Editor’s Note – Check out The Path to a WR1 Fantasy Season: Series Guide to see how our writers compile their projections and the methodology behind this series.
Among our Path to WR1 profiles thus far, we have examined Corey Davis, Michael Crabtree, Josh Gordon, Golden Tate, Tyreek Hill, Sterling Shepard, Sammy Watkins, Jarvis Landry, and Will Fuller. All of these guys are currently outside the Ballers consensus top 15-WRs.
We turn our attention to Patriots wideout Chris Hogan, who now becomes super relevant to this discussion. There’s an obvious window of opportunity available now that we know Julian Edelman will be suspended for the 1st 4 games of the season. We can make a case for his upside given that we’ve seen Hogan play like a top-12 WR before when Edelman was out last year. Currently, Hogan is the consensus WR40 in PPR leagues according to the Ballers rankings. Let’s find out what it would take for Hogan to leap into top 12 status this year.
2017 Season Recap
|Targets||Receptions||Yards||Yards Per Rec||aDOT||TDs||Per Game PPR Scoring|
|2016 (15 games)||58||38||680||17.9||13.8||4||8.73|
|2017 (9 games)||59||34||439||12.9||13.2||5||12.18|
Since coming to New England, Hogan has flown under-the-radar as a startable fantasy asset with some big play potential added with Tom Brady. Hogan started out 2017 on fire with some monster performances as he was the WR5 in PPR through the first 5 weeks of the season. He torched Houston for 2 TDs in Week 3 and followed that up touchdowns in consecutive weeks. He suffered an AC joint sprain in Week 8 and did not return to game action again until Week 14. According to the NFLsavant.com, he saw at least 6 targets in every game of the regular season, a remarkable achievement and something Gronk did not accomplish.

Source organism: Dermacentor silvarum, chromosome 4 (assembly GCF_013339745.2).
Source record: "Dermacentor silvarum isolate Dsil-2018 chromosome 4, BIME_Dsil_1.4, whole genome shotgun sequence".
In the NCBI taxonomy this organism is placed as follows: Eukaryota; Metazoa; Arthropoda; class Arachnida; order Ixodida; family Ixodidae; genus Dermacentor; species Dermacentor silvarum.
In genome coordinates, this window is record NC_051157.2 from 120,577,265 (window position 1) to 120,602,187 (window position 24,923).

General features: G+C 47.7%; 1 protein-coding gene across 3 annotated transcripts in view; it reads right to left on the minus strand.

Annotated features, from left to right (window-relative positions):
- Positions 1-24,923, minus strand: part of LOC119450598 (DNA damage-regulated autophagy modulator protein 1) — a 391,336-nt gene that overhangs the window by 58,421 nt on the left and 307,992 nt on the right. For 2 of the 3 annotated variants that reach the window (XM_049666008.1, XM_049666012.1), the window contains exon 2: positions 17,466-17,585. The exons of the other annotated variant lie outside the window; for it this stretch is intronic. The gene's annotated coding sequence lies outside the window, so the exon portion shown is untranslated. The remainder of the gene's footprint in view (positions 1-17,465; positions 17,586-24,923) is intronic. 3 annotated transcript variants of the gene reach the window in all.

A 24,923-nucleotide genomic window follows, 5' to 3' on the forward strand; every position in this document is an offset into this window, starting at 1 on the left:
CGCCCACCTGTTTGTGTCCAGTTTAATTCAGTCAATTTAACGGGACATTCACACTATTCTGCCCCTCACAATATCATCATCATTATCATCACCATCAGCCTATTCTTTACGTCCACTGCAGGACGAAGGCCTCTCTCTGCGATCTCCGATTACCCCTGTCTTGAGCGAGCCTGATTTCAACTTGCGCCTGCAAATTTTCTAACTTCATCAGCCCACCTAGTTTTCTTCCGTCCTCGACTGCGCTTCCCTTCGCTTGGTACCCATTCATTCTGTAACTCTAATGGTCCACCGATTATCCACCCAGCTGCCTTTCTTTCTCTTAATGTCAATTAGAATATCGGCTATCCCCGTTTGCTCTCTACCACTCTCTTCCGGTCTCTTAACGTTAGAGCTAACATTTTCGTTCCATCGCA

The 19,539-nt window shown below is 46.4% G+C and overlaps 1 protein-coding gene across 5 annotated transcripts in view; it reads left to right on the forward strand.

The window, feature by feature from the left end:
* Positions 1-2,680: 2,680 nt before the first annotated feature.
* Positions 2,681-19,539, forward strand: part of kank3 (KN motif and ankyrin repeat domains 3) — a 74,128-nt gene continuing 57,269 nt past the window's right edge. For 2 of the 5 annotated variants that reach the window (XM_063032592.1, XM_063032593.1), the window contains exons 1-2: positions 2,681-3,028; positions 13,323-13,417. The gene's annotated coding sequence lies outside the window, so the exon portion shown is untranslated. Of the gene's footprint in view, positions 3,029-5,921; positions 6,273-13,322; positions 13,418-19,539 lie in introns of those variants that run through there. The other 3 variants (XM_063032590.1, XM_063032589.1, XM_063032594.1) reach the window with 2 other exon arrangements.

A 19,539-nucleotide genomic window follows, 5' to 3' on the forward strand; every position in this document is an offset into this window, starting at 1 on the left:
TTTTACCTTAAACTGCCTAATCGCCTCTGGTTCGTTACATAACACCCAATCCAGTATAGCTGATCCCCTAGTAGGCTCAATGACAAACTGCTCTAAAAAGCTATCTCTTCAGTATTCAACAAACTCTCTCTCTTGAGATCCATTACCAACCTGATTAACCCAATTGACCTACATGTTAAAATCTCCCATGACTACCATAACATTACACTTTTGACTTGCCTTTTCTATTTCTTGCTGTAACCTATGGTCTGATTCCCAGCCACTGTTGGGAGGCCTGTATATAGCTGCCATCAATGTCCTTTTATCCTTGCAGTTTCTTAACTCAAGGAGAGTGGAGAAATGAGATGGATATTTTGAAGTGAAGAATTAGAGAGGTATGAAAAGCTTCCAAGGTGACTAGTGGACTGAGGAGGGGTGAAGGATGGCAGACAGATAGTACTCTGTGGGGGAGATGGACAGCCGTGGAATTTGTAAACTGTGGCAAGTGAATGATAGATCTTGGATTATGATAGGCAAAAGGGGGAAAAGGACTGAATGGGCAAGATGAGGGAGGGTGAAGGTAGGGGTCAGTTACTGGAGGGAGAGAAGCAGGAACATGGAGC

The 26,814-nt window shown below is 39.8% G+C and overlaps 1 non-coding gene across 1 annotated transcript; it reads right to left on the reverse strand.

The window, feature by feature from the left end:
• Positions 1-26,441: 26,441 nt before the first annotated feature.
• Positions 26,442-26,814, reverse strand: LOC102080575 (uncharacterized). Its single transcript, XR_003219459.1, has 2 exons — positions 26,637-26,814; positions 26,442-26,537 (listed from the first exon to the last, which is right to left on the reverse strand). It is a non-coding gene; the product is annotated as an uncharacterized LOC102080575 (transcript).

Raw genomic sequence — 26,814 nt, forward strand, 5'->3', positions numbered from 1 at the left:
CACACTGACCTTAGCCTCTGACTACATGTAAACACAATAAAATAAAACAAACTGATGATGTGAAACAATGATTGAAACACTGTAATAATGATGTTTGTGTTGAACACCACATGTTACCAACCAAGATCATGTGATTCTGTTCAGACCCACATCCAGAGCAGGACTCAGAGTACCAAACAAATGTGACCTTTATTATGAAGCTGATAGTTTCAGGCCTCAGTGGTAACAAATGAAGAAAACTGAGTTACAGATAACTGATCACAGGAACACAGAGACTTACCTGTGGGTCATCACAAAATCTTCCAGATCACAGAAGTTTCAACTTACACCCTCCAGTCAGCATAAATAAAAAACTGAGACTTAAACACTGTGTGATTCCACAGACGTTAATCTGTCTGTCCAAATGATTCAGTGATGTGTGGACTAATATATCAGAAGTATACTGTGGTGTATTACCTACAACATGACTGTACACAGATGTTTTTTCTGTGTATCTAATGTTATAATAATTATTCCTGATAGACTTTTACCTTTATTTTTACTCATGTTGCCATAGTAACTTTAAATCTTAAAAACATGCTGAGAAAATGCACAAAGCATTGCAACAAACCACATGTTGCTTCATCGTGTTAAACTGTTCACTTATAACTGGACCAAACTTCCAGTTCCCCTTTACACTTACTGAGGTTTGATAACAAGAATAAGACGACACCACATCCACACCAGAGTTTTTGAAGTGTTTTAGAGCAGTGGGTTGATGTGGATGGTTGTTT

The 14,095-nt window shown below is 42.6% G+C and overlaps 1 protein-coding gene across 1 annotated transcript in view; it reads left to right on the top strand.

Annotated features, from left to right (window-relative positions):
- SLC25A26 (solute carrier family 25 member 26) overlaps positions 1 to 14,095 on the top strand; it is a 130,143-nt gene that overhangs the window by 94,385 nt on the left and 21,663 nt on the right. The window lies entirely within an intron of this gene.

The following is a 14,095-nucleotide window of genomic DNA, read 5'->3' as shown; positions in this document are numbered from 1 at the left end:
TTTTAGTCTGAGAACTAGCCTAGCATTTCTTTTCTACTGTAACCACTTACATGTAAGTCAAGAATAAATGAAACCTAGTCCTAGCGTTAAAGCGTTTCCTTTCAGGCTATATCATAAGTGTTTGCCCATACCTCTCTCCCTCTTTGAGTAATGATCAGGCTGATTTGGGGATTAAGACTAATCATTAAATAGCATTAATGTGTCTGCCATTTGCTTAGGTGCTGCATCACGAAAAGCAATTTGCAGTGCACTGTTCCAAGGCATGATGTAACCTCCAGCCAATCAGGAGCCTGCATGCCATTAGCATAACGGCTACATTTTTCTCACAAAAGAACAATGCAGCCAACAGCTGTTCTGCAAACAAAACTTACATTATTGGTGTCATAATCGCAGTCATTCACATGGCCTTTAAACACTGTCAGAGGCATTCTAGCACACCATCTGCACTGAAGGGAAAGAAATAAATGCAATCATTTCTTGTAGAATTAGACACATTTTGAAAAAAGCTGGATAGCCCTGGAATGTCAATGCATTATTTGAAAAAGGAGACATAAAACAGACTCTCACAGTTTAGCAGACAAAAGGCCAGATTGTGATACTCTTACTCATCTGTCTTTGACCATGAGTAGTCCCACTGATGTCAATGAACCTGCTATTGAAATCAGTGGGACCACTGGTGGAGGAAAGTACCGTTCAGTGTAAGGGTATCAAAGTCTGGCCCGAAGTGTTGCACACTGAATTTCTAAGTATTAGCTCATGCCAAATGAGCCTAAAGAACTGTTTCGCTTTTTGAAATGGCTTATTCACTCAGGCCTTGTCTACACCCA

During his 5-week hiatus, he essentially was left for dead on waiver wires as fantasy teams geared up for the playoffs. However, Hogan lit up the Eagles in the Super Bowl registering 6 catches on 8 targets for 128 yards and a TD. His WR63 finish for the year is definitely driving down his current draft price as owners are left asking themselves: Was that 2017 start an illusion? Did he benefit solely from Edelman’s absence? Was the Super Bowl a sign of things to come?
The Path for 2018
In order for Hogan to ascend to the WR1 territory in 2018, there are a number of statistical benchmarks he must meet to overcome other WRs and be a major difference maker.
Target Share– What is troubling is the simple fact New England tied the Bills for the 2nd lowest target share for WRs (48%) in the league. The RBs and Gronk get such a large share that it’s been hard for any WR not named Edelman to see 8+ targets most weeks. Through those first 5 weeks of 2017, Hogan saw 37 targets, roughly 19% of Tom Brady‘s pass attempts. It’s not hard to imagine a repeat of that for Edelman’s suspension but what about the rest of the year? If Tom Brady improves the overall target share for the WRs on the team even slightly, Hogan can see upwards of 100+ targets on the high-end of his outcomes which are aided by Edelman’s suspension.
Catch Rate– Despite being known mostly as a downfield threat earlier in his career in Buffalo, Hogan has been utilized with a number of crossing and drag routes while showcasing his after-the-catch speed. In the Super Bowl, his 26-yard seam route TD on safety Rodney McCleod showcased that he can win from the slot as well. His catch rate has been well above 60% since coming to New England as Brady’s efficiency helps everyone. Hitting 60% is the highest on the range of outcomes if he continues to run down-field routes.